University of Notre Dame President Rev. John I. Jenkins is facing a student petition pushing for him to resign and a possible “no confidence” by the faculty following his Covid-19 diagnosis.
Students are outraged at Jenkins after he was seen attending the nomination ceremony for Amy Coney Barrett at the White House Rose Garden on Sept. 26 without wearing a mask and not adhering to social distancing practices.
More than 200 students have signed a petition calling for Jenkins to resign, saying, “Fr. Jenkins’ public displays of disregard for public health directly contradict his commitment to the Notre Dame community, directly endanger the safety of students, faculty and staff, and also cast a negative light on the Notre Dame community as a whole.”
Two days before Jenkins’ diagnosis, an editorial titled “Frankly, this is embarrassing” was published in Notre Dame’s student-run newspaper lashing out at Jenkins for breaking the rules he expects Notre Dame students to uphold.
“Jenkins leaving South Bend to flagrantly disobey his own rules while the community he is supposed to lead is suffering creates a sense of separation between himself and everyone else,” the Notre Dame Observer editorial board wrote. “A ‘do as I say, not as I do’ mentality is not one a University president should have in a time of crisis.”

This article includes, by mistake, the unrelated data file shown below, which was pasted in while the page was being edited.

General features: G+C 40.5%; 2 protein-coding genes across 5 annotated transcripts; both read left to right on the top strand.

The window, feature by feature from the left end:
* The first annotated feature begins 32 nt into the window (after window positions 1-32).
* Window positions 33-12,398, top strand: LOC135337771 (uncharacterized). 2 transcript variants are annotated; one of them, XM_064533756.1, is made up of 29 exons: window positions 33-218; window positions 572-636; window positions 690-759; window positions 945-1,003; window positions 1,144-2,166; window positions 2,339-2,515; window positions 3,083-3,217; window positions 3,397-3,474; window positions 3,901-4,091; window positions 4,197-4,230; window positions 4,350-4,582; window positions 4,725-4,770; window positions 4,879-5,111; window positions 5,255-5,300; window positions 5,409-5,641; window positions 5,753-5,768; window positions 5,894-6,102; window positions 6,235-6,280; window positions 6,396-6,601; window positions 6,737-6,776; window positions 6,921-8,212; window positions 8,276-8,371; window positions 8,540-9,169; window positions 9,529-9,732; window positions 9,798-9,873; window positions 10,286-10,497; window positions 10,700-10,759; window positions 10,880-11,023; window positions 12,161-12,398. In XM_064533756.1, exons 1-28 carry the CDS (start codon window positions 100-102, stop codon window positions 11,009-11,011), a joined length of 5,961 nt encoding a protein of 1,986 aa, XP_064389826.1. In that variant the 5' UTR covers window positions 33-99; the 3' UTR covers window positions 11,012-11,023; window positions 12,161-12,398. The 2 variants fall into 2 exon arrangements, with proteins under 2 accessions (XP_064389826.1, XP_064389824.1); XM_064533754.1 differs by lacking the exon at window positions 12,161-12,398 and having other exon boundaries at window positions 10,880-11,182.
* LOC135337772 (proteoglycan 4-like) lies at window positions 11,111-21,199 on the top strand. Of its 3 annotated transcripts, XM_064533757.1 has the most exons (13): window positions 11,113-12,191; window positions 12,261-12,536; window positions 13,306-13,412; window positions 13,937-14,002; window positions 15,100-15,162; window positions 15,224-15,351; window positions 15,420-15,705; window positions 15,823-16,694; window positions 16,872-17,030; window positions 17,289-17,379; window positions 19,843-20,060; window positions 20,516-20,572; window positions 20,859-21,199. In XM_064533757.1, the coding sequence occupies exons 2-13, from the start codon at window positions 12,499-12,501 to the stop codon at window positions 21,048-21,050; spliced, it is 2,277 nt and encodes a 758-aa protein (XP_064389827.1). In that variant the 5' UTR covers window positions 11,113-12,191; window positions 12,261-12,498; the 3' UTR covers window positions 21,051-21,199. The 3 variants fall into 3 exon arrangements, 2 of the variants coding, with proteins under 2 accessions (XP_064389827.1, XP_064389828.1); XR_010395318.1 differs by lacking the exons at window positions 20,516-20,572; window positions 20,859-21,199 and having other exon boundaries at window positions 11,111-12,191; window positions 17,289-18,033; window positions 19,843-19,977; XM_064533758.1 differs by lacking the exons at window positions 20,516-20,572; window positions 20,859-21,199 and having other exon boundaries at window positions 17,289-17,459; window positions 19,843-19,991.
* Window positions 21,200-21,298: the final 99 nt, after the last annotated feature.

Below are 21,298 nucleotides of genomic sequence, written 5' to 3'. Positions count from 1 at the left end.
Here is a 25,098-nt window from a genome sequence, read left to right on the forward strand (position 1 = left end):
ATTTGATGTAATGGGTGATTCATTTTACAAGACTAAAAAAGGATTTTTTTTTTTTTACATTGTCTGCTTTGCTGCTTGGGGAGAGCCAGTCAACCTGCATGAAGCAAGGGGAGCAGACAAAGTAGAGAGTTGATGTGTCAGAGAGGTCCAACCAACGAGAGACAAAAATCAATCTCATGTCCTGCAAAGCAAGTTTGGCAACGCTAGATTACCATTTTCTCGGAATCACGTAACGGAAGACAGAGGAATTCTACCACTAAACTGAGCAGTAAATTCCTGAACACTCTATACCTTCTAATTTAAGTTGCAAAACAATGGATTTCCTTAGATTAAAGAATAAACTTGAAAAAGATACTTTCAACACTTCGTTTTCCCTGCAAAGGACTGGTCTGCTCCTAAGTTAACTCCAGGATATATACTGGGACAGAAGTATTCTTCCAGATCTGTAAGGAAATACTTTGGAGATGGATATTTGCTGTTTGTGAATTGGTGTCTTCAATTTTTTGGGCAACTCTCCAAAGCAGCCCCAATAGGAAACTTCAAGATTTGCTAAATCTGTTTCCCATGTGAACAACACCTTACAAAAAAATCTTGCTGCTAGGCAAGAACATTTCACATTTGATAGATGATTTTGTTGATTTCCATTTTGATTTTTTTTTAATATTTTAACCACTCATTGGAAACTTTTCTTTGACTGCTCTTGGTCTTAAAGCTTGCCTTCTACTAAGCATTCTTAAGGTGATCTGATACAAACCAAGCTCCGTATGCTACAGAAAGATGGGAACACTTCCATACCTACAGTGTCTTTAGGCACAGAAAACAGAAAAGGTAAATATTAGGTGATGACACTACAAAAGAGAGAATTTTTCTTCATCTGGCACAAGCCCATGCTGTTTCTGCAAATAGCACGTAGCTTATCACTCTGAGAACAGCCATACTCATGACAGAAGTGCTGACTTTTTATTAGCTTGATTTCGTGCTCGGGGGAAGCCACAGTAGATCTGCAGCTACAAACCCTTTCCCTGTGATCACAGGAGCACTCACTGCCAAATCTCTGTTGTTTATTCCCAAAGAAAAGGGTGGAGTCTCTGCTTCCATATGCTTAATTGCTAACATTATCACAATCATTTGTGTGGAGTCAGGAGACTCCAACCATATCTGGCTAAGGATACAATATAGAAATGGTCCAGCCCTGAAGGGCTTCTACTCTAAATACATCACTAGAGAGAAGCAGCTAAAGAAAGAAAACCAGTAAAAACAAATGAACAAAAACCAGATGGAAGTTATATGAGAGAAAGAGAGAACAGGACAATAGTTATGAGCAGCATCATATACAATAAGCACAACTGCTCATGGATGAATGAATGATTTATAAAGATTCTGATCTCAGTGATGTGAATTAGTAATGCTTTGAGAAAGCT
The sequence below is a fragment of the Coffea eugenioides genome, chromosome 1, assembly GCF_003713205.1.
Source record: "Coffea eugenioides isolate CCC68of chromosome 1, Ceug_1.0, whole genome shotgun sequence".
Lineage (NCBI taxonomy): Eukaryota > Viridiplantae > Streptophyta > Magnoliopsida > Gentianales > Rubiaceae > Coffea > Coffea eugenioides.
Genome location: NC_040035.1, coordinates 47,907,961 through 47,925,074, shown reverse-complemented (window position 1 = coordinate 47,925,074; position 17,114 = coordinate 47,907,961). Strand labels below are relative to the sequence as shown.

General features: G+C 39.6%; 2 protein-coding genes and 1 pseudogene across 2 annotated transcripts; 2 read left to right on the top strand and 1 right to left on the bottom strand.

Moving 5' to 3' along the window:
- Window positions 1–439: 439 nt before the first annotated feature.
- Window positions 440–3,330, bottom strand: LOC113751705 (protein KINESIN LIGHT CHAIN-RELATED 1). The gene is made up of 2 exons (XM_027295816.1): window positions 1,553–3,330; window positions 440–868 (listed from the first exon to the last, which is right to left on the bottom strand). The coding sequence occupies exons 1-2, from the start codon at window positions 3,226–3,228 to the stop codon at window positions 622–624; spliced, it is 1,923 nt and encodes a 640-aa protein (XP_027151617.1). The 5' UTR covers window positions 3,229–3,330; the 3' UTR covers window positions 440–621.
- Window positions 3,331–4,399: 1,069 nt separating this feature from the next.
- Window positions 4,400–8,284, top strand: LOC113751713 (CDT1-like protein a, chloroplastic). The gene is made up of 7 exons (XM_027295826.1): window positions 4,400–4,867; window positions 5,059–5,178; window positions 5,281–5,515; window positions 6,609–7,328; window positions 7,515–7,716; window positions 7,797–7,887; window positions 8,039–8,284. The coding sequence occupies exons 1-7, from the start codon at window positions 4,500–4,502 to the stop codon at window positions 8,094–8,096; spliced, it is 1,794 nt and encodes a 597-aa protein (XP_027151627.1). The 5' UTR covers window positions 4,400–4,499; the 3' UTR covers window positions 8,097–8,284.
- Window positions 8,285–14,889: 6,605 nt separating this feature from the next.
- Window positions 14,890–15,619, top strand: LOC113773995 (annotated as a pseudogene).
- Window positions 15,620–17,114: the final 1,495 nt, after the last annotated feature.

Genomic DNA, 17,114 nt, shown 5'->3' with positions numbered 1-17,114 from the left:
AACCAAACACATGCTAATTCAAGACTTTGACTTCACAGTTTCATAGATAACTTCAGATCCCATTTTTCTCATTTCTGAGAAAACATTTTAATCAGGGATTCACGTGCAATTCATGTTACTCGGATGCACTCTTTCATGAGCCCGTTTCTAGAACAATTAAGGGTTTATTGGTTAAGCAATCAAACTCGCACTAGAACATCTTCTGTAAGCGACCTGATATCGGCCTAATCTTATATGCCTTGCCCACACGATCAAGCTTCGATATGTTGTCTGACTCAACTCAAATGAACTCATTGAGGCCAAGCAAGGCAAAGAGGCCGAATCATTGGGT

Some background: After Jenkins announced he had tested positive for Covid-19 on October 2, he wrote a public apology to the university community.
“I regret my error of judgment in not wearing a mask during the ceremony and by shaking hands with a number of people in the Rose Garden,” Jenkins wrote. “I failed to lead by example, at a time when I’ve asked everyone else in the Notre Dame community to do so.”
On Tuesday night, Notre Dame’s Faculty Senate debated a “no confidence” resolution of Jenkins, according to the Chronicle of Higher Education and the New York Times. The motion was narrowly voted 21-20 deciding to postpone further action on the resolution.
But the apology isn’t enough for students, who noted that this is the second time Jenkins has had to apologize to the student body since the fall semester began. In early August, Jenkin issued an apology after he was seen engaging with students on campus and not following social distancing protocol.